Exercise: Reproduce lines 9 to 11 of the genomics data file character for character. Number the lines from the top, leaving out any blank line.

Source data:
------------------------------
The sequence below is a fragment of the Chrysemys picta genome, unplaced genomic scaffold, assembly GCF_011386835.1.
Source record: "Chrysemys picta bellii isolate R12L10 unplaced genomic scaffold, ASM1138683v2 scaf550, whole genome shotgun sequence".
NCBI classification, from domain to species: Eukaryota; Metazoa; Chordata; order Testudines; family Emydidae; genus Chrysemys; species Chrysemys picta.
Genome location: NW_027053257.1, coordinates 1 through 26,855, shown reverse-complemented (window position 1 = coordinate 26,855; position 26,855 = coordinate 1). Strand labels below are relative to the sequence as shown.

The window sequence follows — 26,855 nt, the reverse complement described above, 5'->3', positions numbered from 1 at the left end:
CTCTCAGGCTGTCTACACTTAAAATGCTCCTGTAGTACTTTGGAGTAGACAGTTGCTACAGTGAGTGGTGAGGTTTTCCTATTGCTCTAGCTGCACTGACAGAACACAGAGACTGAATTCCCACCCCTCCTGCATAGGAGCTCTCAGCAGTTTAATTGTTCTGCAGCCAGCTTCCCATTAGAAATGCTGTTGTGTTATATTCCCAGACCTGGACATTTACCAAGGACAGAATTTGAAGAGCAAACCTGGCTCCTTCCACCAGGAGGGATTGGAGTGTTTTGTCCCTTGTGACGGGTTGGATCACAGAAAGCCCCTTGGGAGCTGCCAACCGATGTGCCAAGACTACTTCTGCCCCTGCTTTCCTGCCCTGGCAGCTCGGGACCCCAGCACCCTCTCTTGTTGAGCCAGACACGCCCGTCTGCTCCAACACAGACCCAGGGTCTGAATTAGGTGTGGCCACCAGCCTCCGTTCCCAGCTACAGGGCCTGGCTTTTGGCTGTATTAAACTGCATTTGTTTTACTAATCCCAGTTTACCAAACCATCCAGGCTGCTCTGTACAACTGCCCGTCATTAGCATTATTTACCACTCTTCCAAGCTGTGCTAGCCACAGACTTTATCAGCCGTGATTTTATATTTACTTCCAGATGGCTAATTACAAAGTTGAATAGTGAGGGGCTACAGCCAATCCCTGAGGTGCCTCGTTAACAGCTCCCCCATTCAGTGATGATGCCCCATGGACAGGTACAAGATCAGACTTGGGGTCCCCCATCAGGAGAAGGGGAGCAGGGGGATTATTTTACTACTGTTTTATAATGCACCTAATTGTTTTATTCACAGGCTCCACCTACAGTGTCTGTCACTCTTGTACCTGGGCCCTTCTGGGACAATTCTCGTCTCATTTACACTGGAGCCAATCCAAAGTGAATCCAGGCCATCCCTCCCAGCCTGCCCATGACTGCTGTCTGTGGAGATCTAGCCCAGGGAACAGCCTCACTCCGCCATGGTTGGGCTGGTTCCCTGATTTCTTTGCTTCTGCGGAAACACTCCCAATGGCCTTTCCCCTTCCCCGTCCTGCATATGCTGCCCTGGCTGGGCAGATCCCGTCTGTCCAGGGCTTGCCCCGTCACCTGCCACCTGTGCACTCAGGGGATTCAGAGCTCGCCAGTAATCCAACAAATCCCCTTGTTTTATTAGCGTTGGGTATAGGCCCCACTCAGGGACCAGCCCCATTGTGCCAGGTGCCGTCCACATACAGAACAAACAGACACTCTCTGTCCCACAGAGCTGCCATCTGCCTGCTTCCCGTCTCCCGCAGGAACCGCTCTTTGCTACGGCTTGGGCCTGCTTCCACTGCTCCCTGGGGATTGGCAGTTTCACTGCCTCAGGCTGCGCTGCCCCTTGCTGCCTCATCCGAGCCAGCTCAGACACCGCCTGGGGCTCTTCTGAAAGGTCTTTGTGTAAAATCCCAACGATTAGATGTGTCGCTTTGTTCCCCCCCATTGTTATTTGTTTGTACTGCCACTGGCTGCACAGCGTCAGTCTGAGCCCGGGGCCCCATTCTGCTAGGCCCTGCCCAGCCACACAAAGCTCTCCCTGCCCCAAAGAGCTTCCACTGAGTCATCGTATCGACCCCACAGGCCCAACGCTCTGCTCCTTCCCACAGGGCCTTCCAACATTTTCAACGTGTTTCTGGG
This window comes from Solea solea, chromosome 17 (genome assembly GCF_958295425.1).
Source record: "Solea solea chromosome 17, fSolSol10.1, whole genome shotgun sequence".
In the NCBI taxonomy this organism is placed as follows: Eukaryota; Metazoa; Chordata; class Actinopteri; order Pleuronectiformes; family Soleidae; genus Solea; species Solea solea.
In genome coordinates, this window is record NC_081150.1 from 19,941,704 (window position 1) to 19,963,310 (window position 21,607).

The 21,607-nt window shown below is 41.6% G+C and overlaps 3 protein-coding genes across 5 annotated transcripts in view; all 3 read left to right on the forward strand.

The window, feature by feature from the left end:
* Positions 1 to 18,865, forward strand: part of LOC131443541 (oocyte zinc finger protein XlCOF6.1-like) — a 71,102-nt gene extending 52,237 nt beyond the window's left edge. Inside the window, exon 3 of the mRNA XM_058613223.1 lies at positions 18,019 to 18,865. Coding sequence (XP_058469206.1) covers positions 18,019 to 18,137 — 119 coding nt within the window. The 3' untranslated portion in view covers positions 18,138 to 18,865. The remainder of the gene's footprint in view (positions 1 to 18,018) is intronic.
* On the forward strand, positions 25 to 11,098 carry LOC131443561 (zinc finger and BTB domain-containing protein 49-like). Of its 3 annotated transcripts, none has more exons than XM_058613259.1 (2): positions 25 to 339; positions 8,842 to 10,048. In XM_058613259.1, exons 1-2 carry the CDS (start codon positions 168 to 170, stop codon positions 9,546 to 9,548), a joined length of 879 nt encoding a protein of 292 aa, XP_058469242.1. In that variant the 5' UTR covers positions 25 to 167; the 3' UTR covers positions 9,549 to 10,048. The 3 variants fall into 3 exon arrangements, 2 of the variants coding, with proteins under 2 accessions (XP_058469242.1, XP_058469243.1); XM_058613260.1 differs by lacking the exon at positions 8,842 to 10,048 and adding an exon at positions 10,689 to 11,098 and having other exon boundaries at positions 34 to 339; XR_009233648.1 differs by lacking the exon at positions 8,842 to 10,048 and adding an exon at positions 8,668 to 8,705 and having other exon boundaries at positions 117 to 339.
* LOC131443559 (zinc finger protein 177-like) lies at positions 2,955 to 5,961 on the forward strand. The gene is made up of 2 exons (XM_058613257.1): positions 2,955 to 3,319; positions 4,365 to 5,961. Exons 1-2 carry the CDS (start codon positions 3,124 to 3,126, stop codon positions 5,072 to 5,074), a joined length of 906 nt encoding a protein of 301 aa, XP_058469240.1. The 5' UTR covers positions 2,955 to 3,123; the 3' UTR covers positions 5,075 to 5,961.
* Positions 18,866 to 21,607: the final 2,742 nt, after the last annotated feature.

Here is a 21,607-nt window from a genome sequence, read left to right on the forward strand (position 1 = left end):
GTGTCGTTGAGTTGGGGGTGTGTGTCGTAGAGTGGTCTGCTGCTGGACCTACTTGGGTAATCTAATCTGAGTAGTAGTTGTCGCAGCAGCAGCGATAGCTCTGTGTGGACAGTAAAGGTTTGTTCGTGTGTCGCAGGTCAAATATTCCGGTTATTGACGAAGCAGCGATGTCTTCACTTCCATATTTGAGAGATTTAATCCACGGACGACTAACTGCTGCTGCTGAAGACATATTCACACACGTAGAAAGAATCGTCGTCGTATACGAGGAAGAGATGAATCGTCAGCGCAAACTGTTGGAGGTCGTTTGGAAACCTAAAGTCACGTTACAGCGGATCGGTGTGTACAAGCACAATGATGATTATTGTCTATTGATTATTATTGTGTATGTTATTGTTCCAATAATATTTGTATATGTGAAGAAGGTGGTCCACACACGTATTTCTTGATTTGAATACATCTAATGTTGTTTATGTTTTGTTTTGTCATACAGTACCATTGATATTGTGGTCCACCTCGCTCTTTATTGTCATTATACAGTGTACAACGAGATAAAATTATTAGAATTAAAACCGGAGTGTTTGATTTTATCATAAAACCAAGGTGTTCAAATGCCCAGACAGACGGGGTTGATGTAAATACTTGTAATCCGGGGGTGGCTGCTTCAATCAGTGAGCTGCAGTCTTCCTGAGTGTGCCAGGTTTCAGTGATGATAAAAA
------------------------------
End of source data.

In the NCBI taxonomy this organism is placed as follows: Eukaryota; Metazoa; Chordata; class Actinopteri; order Pleuronectiformes; family Soleidae; genus Solea; species Solea solea.
In genome coordinates, this window is record NC_081150.1 from 19,941,704 (window position 1) to 19,963,310 (window position 21,607).

The 21,607-nt window shown below is 41.6% G+C and overlaps 3 protein-coding genes across 5 annotated transcripts in view; all 3 read left to right on the forward strand.